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Behind-the-scenes sounds of the 17th-century Vatican

Cardinal Francesco Barberini.

This Tuesday through Thursday, the Society for Historically Informed Performance presents the ensemble In Stile Moderno in “Un Concerto per Barberini,” featuring composers in the employ of Cardinal Francesco Barberini, the smooth, cultured, and cautious 17th-century Vatican insider. Musically, Barberini (pictured) is best known as a prominent patron of opera just as opera was being invented — historically, as Galileo Galilei’s defender during the astronomer’s Vatican trial for heresy. But Barberini’s deftest accomplishment was surviving Roman Catholic politics, which, at the time, were, to describe it ecumenically, Byzantine.

Francesco’s position was nepotistic: Pope Urban VIII was his uncle. After Urban’s death, the Barberini family attempted a coalition with their longtime rivals, the Pamphili, supporting the election of Pope Innocent X — who nonetheless dissolved the truce, hounding his old enemies. Urban VIII had pursued a war against the duchy of Castro. After initial gains (which, characteristically, were celebrated with a Barberini-commissioned opera, Marco Marazzoli’s 1642 “Le pretensioni del Tebro e del Po”), the conflict ended in embarrassing defeat. Innocent X persecuted the Barberini into exile over the war’s financial irregularities, then he refought it, literally leveling Castro to the ground.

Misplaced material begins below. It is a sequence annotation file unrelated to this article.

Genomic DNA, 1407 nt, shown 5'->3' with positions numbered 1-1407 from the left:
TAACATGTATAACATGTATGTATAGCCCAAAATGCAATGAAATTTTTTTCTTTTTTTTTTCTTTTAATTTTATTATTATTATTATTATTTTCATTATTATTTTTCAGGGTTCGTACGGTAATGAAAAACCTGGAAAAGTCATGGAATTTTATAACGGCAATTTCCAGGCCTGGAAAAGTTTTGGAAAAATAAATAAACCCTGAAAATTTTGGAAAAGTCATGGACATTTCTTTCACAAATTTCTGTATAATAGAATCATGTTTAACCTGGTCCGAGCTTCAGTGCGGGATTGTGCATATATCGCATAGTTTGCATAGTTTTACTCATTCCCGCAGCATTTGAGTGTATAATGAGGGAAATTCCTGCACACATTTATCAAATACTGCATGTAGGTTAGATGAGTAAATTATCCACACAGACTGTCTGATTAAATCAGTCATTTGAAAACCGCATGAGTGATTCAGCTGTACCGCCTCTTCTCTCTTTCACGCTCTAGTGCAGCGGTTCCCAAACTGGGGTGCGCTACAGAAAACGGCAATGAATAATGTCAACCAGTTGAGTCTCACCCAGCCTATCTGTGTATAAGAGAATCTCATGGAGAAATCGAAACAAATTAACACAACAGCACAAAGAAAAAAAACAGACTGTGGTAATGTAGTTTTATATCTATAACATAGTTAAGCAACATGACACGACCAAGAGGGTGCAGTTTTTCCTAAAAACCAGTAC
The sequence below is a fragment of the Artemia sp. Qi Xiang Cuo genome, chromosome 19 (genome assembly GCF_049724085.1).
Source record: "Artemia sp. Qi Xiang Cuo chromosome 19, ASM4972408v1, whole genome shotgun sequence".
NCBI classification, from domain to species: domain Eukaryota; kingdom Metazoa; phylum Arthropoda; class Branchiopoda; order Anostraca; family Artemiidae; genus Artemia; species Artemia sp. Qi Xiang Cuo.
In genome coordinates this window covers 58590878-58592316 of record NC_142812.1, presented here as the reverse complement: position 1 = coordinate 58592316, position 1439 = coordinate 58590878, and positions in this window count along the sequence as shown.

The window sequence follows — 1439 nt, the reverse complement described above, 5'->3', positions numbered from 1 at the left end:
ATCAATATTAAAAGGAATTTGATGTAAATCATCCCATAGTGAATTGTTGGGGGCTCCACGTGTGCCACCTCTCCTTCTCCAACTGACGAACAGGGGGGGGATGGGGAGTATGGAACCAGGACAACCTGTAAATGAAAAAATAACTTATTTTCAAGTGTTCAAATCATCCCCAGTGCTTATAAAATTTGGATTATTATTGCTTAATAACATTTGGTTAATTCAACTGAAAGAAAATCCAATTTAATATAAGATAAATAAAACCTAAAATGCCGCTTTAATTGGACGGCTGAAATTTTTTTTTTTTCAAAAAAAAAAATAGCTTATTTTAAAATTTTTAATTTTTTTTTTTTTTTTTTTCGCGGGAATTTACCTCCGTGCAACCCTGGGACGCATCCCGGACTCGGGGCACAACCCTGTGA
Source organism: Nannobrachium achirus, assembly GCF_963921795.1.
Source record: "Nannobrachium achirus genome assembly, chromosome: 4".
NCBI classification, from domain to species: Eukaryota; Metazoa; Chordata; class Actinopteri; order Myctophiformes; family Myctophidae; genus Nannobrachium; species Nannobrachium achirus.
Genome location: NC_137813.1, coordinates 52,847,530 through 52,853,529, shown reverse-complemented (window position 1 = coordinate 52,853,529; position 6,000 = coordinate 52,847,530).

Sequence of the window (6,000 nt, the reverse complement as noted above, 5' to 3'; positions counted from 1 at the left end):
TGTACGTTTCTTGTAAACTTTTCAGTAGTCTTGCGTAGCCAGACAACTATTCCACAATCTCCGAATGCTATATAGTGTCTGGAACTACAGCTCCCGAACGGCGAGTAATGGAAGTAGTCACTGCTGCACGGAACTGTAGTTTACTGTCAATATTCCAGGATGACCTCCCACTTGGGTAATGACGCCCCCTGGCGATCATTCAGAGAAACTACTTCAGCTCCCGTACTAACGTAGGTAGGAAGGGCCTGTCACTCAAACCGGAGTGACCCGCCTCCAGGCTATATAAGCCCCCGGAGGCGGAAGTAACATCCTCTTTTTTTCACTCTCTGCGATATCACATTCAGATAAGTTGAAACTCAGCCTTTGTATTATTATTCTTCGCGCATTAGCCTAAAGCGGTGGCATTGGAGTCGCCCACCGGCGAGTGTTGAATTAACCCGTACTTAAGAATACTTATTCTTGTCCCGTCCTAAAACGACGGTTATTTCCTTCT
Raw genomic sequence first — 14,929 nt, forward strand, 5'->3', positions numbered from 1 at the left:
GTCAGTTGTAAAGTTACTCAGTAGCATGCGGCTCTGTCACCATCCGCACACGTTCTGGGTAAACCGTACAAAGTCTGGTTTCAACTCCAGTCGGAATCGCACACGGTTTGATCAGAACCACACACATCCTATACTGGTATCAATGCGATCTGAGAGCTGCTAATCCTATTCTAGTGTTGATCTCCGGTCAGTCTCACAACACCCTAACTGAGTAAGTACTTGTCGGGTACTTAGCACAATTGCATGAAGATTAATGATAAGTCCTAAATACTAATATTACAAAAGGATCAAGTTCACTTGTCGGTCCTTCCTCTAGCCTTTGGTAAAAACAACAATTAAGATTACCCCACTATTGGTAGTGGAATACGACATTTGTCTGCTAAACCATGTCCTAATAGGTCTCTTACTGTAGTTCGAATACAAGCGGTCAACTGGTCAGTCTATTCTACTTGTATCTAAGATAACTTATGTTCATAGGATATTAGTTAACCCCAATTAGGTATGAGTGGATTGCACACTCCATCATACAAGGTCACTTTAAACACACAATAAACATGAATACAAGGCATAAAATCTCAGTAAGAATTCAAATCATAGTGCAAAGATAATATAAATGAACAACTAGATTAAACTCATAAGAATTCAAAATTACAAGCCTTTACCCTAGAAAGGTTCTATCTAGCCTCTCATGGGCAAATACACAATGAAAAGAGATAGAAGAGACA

But, as Innocent X’s health declined, Olimpia Maidalchini — the pope’s sister-in-law, his most influential advisor — married her daughter to Francesco Barberini’s nephew, uniting the families in, effectively, an alliance against each other. When the new pope, Alexander VII, sought to strip Maidalchini of her status, Barberini attempted (unsuccessfully) to intercede. According to Gregorio Leti’s scurrilous but irresistibly gossipy 1667 “Vita” of Maidalchini, Cardinal Federico Sforza, disgusted by Barberini’s intercessions, called him “un gran diavolo.”

Nevertheless, Barberini maintained his ecclesiastic power; at his death in 1679, he was dean of the College of Cardinals, and still head of the Roman Inquisition, the job which, early on, had pitted Barberini against his own uncle over Galileo’s science. That Galileo was allowed house arrest rather than prison was largely due to Barberini. “I have always taken special note,” Galileo wrote, “of how affectionately Your Eminence has empathized with me.”



In Stile Moderno performs Tuesday, St. Peter’s Church, Weston; Wednesday, The Chapel at West Parish, Andover; Thursday at Emmanuel Church, Boston. All 8 p.m. www.sohipboston.org